Description: At the conclusion of the SSC half cell magnet string testing program in February, 1993, the preliminary data analysis revealed that several substantive technical questions remained unresolved. These questions were: (1) could the high voltages to ground (>2 kV) measured during fault (quench) conditions be substantially reduced, (2) could the number of magnetic elements that became resistive (quenched) be controlled and 3) did the cryostats of the magnetic elements provide adequate insulation and isolation to meet designed refrigeration loads. To address these and other existing questions, a prototypical fall cell of collider magnets (ten dipoles and two quadrupoles) was assembled and tested. At the conclusion of this testing there were definitive answers to most of the questions with numerical substantiation, the notable exception being the beat leak question. These answers and other results and issues are presented in this paper.
Date: October 17, 1994
Creator: McInturff, A. D.; Kraushaar, P.; Burgett, W. & Cromer, L.
Partner: UNT Libraries Government Documents Department

Status of superconducting magnets for the Superconducting Super Collider

Description: The arc sections of the High Energy Booster and the two Collider Rings will need more than 10,000, very large, superconducting dipole and quadrupole magnets. Development work on these magnets was carried out at US/DOE laboratories in a program that began in the mid 1980`s. In 1991-1992, the technology was transferred to industry and twenty, full-length, Collider dipoles were successfully fabricated and tested. This program, along with HERA and Tevatron experience, has provided industry a data base to use in formulating detailed designs for the prototypes of the accelerator magnets, with an eye to reducing cost and enhancing producibility. Several model magnets from this latest phase of the industrial program have already been tested. The excessive ramp-rate sensitivity of the magnets is understood and solutions are under investigation.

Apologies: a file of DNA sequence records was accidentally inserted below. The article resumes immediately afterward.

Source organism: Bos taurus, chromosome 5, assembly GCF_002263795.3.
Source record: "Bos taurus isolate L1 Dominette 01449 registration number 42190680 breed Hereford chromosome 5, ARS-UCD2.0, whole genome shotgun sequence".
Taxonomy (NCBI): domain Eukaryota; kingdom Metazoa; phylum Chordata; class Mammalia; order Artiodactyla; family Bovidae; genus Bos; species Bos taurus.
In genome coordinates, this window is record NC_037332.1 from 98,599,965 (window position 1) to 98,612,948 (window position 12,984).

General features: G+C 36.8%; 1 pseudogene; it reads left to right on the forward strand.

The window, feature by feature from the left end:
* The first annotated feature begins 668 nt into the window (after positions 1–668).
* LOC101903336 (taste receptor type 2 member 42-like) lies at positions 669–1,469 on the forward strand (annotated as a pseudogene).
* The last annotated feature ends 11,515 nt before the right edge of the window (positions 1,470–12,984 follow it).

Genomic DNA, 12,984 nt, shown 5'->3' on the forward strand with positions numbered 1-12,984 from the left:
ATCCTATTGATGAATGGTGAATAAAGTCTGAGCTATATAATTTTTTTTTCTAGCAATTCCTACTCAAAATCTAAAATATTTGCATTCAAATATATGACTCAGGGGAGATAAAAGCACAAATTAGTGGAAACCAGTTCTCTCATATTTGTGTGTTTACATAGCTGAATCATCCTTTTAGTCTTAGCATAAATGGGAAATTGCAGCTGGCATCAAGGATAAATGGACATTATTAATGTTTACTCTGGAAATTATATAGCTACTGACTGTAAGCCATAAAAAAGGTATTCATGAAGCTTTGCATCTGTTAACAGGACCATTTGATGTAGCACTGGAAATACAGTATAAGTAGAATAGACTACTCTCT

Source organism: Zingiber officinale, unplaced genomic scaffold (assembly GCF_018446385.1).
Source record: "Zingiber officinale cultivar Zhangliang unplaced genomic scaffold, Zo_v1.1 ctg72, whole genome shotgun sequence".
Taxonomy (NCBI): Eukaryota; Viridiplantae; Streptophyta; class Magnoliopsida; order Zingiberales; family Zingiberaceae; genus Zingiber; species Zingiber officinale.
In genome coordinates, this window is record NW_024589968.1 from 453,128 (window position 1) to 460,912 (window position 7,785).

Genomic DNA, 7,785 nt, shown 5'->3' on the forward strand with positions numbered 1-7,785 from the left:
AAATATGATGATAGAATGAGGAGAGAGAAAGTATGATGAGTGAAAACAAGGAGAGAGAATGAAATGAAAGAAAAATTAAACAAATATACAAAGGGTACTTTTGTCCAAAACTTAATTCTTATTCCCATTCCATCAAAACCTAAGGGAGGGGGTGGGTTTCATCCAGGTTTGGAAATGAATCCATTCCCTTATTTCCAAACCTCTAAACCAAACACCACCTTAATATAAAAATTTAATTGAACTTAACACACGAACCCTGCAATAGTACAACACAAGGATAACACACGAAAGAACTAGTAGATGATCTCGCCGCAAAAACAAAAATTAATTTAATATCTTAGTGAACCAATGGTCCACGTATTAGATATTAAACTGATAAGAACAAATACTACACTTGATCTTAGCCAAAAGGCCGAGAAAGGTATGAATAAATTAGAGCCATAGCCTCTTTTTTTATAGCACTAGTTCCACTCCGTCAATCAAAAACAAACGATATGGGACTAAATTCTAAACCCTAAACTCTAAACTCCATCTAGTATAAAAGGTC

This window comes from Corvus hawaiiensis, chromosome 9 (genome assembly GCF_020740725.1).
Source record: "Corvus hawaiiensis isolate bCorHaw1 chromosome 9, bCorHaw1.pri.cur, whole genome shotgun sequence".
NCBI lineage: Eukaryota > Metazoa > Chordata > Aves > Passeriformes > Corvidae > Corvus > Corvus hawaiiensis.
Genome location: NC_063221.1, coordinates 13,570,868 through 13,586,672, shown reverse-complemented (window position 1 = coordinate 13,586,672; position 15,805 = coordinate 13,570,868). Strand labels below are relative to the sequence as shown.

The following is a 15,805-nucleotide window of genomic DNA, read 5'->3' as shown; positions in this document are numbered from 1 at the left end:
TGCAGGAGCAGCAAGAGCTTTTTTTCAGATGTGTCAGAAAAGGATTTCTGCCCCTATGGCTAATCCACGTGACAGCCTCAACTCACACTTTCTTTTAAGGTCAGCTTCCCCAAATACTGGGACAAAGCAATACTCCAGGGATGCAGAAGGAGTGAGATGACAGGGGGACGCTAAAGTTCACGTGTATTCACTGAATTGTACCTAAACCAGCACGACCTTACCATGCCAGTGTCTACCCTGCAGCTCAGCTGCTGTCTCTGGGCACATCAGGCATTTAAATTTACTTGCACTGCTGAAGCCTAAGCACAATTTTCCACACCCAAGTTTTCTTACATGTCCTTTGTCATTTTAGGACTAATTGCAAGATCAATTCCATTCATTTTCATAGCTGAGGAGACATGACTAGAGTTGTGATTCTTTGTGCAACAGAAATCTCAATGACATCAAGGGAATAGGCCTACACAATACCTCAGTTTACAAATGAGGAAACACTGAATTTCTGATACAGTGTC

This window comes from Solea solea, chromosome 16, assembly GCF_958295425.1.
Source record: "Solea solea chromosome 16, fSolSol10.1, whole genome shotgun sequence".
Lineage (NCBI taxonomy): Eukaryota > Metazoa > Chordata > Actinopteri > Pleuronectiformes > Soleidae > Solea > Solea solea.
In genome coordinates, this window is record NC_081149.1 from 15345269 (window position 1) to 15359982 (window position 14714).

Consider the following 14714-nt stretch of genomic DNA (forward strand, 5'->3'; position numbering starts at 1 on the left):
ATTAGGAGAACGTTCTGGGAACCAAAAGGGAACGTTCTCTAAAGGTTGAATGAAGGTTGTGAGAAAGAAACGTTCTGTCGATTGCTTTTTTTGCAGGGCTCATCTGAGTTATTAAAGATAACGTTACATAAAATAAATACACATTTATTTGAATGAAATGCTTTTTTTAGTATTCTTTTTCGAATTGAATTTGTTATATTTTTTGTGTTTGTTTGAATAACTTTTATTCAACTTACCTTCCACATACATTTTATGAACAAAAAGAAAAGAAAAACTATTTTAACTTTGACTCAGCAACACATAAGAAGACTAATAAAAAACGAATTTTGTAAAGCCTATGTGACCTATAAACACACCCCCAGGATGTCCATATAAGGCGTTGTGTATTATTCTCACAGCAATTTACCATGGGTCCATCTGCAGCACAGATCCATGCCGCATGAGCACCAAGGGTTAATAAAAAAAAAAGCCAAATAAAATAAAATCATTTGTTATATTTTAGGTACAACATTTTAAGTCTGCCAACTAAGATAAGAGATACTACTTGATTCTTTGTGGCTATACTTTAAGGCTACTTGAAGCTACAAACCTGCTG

Date: September 1, 1993
Creator: Schermer, R.I.
Partner: UNT Libraries Government Documents Department

[SSC subsystem proposal for pre-shower and Shower Maximum Detectors]. Final report

Description: The basic purpose of this project was to devise low-cost photodetectors and arrays with large dynamic range capable of high-rate, radiation-resistant operation in multi-TeV hadron colliders. This project`s particular application was changed from the Superconducting Super Collider`s SDC detector to the Large Hadron Collider`s CMS after the Superconducting Super Collider project was cancelled. This report describes development and testing of photodetectors, and contains both a table summarizing the properties of different photodetectors and a paper on the performance of an avalanche photodiode photomultiplier tube tested at the CERN PS.